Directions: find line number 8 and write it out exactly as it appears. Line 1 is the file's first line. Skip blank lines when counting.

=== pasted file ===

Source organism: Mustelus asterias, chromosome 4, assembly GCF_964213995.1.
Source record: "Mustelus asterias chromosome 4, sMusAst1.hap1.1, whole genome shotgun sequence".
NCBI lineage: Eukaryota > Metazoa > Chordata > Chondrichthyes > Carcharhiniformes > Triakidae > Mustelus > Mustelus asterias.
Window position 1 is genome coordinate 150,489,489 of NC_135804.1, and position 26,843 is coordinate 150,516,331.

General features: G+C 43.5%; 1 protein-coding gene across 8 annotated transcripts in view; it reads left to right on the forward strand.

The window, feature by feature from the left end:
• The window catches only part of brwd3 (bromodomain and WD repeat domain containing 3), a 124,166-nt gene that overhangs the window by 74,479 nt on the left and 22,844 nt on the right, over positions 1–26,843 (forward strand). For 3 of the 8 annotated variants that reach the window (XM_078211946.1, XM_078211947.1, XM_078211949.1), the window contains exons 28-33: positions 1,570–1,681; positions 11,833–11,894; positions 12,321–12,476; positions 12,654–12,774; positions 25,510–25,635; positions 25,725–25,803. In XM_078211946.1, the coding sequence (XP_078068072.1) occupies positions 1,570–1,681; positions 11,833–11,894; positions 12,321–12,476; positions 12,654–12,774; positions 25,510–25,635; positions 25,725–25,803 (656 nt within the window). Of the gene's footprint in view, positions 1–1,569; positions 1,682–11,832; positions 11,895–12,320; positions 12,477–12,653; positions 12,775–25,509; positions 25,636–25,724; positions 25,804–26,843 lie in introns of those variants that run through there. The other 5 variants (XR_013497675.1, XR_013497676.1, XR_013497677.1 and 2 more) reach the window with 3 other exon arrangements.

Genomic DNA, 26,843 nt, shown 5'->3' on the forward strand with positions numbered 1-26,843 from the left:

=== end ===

Genomic DNA, 26,843 nt, shown 5'->3' on the forward strand with positions numbered 1-26,843 from the left: